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Keep Toxic Heavy Fuel Oils Out Of The Arctic

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ARCTIC SHIPPING
Nikolay Tsuguliev via Getty Images
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Written by Andrew Dumbrille, Senior Specialist, Sustainable Shipping

The push to eliminate the use of heavy fuel oil (HFO) by ships in the Arctic took a small step forward last week in London when the shipping industry's global regulator, the International Maritime Organization (IMO), heard from WWF and other environmental organizations about the hazards, risks and impacts from the use of this toxic fuel.

An official submission on the need for future study and analysis, prepared by WWF, Friends of the Earth International, Pacific Environment and Clean Shipping Coalition and presented to the Marine Environment Protection committee, received positive support.

Government officials from France, Norway, Sweden and Canada all encouraged further work by the committee on what they called "this important issue." Canadian government representatives thanked WWF and co-sponsors of the paper and committed to working with Arctic partners to address the risks posed by heavy fuel oil in the Arctic.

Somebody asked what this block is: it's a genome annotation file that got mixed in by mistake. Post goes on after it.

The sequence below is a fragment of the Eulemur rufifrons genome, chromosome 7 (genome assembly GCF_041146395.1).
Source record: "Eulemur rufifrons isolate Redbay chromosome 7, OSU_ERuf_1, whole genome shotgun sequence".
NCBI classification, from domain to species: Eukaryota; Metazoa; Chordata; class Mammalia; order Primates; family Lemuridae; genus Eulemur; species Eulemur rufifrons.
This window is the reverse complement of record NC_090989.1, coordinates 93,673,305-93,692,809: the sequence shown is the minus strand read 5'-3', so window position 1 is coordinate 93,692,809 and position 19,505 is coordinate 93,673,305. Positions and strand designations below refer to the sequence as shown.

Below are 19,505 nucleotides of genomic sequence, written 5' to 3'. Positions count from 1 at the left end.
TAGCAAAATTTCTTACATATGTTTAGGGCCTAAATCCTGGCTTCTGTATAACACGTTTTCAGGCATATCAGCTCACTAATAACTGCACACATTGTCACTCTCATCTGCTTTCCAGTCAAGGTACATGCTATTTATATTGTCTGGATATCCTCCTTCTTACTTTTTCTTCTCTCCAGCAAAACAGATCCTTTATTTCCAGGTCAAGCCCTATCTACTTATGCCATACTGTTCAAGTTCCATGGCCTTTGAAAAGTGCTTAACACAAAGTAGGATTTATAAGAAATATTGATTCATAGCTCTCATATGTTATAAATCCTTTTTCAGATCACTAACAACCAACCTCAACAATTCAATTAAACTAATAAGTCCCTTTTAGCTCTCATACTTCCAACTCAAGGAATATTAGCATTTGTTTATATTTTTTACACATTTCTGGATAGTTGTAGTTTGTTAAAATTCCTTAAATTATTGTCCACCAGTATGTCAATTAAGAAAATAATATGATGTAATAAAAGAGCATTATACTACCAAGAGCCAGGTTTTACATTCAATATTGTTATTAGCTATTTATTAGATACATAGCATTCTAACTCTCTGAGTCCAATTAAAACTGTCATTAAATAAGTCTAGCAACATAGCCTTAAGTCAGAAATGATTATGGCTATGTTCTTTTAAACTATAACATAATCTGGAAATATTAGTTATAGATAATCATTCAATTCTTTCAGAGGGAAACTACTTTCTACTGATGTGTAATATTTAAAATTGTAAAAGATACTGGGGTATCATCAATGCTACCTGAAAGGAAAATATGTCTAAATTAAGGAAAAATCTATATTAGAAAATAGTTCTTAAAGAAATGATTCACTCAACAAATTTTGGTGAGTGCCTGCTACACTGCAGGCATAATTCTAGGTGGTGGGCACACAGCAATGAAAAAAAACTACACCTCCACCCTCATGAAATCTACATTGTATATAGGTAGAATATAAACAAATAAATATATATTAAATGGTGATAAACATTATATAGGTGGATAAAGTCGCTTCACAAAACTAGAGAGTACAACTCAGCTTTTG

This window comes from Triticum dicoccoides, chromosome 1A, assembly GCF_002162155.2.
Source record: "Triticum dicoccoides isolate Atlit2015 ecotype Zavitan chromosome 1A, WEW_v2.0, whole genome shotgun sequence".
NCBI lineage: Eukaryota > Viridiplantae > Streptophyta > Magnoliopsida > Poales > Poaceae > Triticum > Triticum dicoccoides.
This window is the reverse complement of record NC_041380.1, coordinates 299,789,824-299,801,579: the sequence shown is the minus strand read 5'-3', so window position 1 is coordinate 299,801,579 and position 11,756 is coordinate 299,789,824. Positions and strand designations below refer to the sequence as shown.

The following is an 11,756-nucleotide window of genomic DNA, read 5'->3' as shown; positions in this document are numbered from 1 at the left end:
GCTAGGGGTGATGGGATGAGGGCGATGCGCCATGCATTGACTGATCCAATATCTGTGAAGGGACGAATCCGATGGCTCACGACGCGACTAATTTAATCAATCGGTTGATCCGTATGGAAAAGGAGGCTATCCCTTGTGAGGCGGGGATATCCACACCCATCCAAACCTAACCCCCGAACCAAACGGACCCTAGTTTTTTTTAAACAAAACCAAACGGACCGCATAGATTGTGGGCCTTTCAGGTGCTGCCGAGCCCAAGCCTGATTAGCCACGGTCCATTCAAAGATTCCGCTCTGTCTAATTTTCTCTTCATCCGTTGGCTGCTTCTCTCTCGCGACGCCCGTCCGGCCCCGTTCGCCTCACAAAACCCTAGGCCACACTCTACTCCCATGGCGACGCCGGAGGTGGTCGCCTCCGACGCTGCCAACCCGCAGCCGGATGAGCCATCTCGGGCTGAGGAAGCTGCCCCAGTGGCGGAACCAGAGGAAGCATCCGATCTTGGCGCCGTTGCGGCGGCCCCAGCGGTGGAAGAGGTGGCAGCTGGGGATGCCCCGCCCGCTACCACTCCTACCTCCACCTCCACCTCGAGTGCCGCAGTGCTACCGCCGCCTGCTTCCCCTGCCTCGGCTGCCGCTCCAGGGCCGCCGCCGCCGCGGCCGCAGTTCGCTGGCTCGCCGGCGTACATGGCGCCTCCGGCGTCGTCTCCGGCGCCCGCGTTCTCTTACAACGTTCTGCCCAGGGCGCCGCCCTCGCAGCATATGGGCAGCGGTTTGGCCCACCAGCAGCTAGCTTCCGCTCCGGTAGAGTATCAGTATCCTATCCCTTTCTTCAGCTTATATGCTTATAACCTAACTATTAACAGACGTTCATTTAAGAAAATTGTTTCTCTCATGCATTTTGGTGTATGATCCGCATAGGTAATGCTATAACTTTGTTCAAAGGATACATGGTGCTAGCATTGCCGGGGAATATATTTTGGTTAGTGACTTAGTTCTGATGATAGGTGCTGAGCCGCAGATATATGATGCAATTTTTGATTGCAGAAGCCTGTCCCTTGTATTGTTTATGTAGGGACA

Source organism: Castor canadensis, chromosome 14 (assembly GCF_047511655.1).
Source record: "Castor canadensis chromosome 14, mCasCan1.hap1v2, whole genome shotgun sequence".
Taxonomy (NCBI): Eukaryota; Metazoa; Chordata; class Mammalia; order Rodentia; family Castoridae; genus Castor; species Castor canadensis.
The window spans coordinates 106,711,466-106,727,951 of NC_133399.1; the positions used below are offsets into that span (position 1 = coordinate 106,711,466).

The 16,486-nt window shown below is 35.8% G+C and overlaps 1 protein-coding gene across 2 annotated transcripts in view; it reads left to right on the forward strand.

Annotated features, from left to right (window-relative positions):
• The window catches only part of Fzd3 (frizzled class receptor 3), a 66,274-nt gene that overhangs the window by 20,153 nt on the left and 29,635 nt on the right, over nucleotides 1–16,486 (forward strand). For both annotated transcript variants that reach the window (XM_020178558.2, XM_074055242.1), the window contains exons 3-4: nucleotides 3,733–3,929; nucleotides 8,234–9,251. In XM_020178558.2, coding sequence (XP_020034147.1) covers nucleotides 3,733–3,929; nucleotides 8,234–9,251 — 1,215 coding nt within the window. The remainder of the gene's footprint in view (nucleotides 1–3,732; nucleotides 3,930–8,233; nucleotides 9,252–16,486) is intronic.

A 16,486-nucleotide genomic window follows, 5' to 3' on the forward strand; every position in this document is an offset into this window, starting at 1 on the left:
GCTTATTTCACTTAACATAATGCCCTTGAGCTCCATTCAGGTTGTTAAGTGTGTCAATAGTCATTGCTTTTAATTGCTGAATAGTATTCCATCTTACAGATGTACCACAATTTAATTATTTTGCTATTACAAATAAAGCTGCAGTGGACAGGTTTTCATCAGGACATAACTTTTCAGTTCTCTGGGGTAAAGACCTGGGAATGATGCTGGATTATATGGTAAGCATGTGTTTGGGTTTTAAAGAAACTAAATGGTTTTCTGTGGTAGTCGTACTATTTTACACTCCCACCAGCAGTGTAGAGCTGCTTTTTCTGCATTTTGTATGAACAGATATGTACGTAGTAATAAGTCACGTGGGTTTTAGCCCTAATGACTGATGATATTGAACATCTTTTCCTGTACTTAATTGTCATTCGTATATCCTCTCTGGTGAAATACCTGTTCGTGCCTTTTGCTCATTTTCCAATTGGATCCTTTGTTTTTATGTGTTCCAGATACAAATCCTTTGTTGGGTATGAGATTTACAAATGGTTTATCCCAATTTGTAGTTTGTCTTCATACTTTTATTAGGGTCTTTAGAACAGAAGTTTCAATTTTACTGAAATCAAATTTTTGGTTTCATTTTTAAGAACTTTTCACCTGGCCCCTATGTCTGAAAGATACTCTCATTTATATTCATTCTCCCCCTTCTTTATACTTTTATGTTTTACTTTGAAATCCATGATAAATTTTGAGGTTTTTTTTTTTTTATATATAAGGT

The global climate system can't wait. It's been more than six years since accidental oil spills were identified as the most significant threat to Arctic marine environments.

Russia was the only dissenting voice, noting the toxicity of lighter fuels like diesel when spilled. Because lighter fuels also have a tendency to remain in the water column and cause harm, the Russian argument served as evidence in favour of switching away from fuels like diesel and heavy fuel oil to cleaner fuels like liquefied natural gas (LNG), which have minimal emission and spill impacts. WWF recently studied this fuel switching issue, outlining the reduced risk from the use of sustainably sourced LNG.

Last week's meetings were a success in that they have put the HFO issue on the global regulator's agenda and made space for future work. But in reality, human health, community well-being and the global climate system can't wait.

It's been more than six years since accidental oil spills were identified as the most significant threat to Arctic marine environments, and five years since the IMO first discussed the issue of HFO.

Slow-motion international negotiations as we've seen at the UN on climate talks aren't acceptable. And in London, a quote from Winston Churchill came to mind: "Sometimes doing your best is not good enough, sometimes you need to do what is required." The IMO may be doing its best, but it's clearly not what's required when it comes to the use of dirty ship fuels.

With our partners, WWF is calling for the phase out of HFO by 2020, and we will continue to work at national, corporate and international levels to achieve this important protection for Arctic ecosystems, people and species.

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